I rarely admit this (and frankly, I wonder why I’m doing it now), but I am a very defensive person. I can be quick to feel challenged or threatened by perceived criticism. When that happens, my typical responses range from somewhat testy to downright hostile. It’s not an attractive quality. I’m not proud.
I have wanted to do something about it for a long time, but I figured that in order to stop being so defensive, I’d have to do something drastic, like stop caring about what other people think.
That sounds great, but it’s an awfully tall order for most of us, and not a realistic option for me.
Thanks to a recent set of studies of defensiveness, I now have a far more practical strategy for dealing with my defensive tendencies. When I suspect criticism may be coming my way (for instance, when I send my editor a new chapter for feedback, or when my husband comes home from work to find that I’ve redecorated the bedroom), I take a moment to reflect on something I really like about myself.
I remind myself that I am exceptionally well-organized, that I am a sympathetic listener, that I make a killer baguette, or that I’m fun to have around at parties. This is called self-affirmation, and it can take many forms. Usually, we self-affirm through thinking, talking, or writing about our most important values, skills, or characteristics. We do it when we reflect on our past successes, and the lessons we have learned. And when we do, we provide a boost to our sense of self-esteem, and a buffer against any incoming threats.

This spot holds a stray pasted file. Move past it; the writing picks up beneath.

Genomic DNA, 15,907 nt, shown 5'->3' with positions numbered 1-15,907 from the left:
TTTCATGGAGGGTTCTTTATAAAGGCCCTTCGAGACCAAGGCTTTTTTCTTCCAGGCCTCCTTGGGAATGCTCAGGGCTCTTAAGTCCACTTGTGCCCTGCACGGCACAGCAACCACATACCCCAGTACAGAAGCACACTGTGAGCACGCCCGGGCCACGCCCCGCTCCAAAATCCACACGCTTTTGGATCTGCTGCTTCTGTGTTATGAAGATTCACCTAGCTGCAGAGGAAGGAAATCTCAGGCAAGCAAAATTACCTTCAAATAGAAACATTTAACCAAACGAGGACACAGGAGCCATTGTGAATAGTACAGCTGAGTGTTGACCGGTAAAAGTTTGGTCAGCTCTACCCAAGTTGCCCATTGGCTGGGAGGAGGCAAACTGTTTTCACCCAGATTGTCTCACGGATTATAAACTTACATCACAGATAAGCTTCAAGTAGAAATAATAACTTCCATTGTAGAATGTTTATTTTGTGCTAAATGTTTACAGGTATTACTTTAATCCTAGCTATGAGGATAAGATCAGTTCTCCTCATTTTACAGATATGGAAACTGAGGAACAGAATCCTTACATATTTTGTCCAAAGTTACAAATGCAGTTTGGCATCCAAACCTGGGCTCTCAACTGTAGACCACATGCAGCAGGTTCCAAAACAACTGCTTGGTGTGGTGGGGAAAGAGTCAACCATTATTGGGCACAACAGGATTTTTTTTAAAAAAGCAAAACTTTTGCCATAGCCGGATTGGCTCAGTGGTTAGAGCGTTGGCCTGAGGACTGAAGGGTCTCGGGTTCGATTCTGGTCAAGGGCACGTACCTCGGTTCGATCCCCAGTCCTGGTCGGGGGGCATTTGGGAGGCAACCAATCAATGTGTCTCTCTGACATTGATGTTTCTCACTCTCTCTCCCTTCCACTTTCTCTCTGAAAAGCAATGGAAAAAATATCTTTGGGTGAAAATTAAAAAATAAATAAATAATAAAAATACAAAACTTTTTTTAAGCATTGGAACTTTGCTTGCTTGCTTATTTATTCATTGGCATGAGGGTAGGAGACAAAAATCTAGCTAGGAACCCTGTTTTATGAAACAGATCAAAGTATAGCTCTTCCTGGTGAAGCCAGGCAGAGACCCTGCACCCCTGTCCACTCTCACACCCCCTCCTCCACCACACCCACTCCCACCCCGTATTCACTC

It turns out that these simple reminders of our own self-worth and integrity significantly reduce our tendency to respond to negative feedback with defensiveness. Instead, we are able to see what may be valuable in the criticism we receive, without feeling the need to prove ourselves right at all costs.
One important drawback to using this strategy, though, is that it is effective only when you self-affirm before you start responding to the criticism—in other words, before you start feeling and acting defensive. If someone criticizes you and you start feeling hot under your collar, stopping to think about your own good qualities is unlikely to help calm you down. The trick is to self-affirm before the feedback, and that isn’t always possible, especially when criticism comes as a surprise.
On the other hand, if you know someone who tends to get defensive, this is a great technique to use to make sure your criticism is well received. Before you criticize, start out with an affirmation, as in “You really have an eye for color, and I like what you did with the furniture. Though I’m not really crazy about the new bedspread.” By starting with an acknowledgement of what you do like, you are far more likely to avoid getting anyone’s defenses up, and increase your chances of having a reasonable, hostility-free discussion. Either way, you are probably stuck with the bedspread.
Dr. Heidi Grant Halvorson is a motivational psychologist and the Associate Director of the Motivation Science Center at Columbia University. Her newest book is Succeed: How We Can All Reach Our Goals.